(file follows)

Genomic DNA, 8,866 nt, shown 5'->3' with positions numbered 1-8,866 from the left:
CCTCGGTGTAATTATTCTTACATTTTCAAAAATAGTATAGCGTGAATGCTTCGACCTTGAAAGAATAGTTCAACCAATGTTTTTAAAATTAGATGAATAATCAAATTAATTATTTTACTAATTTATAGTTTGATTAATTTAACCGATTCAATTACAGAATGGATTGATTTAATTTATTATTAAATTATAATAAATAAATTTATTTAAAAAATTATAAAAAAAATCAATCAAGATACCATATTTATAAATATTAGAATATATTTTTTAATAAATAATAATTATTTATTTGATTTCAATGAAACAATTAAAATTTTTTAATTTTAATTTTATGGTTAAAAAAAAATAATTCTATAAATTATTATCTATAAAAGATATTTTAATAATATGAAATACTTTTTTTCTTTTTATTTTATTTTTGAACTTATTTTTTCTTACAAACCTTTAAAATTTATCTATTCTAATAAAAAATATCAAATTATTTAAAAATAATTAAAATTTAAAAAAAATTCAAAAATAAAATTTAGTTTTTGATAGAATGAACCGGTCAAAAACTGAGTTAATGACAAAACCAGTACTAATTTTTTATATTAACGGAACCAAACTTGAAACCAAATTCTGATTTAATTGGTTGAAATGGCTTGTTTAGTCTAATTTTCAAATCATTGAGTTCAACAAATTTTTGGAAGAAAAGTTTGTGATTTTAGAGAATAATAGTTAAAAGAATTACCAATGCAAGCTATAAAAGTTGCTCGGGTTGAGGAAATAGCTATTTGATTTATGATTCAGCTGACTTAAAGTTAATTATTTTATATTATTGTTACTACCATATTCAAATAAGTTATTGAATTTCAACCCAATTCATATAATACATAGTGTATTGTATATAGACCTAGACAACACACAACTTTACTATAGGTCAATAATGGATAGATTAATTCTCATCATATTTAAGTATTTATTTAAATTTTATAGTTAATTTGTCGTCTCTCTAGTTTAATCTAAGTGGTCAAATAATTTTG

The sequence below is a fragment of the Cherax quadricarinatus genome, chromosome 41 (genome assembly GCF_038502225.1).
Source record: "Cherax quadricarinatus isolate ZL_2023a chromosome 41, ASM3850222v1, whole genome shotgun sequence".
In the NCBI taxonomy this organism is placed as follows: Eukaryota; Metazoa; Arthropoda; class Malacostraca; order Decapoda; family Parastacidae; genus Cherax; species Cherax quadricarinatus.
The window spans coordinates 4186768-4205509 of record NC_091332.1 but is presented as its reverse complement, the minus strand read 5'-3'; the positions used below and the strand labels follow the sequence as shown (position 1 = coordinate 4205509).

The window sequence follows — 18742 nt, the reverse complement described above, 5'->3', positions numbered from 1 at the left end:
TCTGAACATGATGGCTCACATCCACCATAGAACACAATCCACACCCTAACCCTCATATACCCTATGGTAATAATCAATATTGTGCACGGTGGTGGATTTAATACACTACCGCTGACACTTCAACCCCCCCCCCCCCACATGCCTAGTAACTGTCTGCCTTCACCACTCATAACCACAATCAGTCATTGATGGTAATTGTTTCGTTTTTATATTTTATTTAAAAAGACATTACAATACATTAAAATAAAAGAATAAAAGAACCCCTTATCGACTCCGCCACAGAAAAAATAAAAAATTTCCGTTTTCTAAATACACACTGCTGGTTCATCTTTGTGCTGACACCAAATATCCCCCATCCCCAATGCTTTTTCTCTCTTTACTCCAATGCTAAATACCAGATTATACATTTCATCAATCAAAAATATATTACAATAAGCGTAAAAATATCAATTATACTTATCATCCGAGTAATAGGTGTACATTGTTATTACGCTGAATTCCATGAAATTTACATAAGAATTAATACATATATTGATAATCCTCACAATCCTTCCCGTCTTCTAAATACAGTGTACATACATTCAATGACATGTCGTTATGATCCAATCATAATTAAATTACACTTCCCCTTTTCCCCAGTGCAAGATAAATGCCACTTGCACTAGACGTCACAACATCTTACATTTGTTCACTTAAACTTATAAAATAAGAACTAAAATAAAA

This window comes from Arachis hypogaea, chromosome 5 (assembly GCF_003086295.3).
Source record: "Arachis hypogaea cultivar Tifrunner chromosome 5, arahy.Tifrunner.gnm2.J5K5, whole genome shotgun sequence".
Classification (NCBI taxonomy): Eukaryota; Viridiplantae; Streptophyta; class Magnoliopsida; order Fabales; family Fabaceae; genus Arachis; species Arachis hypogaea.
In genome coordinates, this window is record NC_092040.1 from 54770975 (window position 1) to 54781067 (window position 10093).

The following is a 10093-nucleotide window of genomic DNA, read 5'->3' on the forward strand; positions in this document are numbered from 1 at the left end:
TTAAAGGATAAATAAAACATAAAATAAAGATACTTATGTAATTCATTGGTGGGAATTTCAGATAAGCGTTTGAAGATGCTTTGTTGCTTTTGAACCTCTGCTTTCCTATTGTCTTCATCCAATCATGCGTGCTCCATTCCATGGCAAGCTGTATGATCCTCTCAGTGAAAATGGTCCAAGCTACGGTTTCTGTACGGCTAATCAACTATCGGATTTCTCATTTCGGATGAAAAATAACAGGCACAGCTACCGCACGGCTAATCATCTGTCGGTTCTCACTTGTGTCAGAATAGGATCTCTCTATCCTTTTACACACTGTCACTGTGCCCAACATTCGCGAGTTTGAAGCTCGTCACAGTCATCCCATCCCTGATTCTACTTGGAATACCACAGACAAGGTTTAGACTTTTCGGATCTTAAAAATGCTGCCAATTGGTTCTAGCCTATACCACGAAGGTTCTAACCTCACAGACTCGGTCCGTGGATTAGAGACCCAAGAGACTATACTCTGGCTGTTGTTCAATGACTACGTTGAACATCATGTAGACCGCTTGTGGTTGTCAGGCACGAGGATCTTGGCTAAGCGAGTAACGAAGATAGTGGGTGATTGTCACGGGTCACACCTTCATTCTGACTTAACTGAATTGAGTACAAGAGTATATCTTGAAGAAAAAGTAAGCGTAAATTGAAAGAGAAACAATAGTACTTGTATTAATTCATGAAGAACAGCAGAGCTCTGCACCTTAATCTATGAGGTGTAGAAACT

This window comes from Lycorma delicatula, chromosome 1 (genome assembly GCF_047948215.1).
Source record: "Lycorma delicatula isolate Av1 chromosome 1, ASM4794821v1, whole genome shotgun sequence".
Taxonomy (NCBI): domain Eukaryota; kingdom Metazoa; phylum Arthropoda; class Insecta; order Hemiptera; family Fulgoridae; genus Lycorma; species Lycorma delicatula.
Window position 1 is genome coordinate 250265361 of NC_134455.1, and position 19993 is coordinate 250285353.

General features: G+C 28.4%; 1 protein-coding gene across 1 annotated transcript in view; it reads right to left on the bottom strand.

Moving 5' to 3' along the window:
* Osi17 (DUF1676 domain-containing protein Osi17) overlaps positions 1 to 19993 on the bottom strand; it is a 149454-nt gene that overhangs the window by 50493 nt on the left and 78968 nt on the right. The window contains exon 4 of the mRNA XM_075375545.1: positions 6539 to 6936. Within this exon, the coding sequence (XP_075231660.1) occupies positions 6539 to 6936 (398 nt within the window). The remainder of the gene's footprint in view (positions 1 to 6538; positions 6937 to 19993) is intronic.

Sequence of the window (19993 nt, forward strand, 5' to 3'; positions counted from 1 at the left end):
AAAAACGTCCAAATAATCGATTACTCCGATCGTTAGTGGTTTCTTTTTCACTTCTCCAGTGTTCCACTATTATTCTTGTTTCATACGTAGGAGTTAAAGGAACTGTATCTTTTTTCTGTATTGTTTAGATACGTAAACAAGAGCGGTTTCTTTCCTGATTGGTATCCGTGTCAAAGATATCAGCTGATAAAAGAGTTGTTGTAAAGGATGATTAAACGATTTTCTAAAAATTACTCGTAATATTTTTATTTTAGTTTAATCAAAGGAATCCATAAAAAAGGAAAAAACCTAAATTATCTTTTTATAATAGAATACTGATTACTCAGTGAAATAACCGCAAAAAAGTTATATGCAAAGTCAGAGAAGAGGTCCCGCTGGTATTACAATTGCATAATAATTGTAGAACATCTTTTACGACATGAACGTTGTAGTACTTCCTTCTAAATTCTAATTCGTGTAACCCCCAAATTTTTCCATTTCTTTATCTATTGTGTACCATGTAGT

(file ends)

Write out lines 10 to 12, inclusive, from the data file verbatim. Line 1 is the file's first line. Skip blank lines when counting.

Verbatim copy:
Source record: "Arachis hypogaea cultivar Tifrunner chromosome 5, arahy.Tifrunner.gnm2.J5K5, whole genome shotgun sequence".
Classification (NCBI taxonomy): Eukaryota; Viridiplantae; Streptophyta; class Magnoliopsida; order Fabales; family Fabaceae; genus Arachis; species Arachis hypogaea.
In genome coordinates, this window is record NC_092040.1 from 54770975 (window position 1) to 54781067 (window position 10093).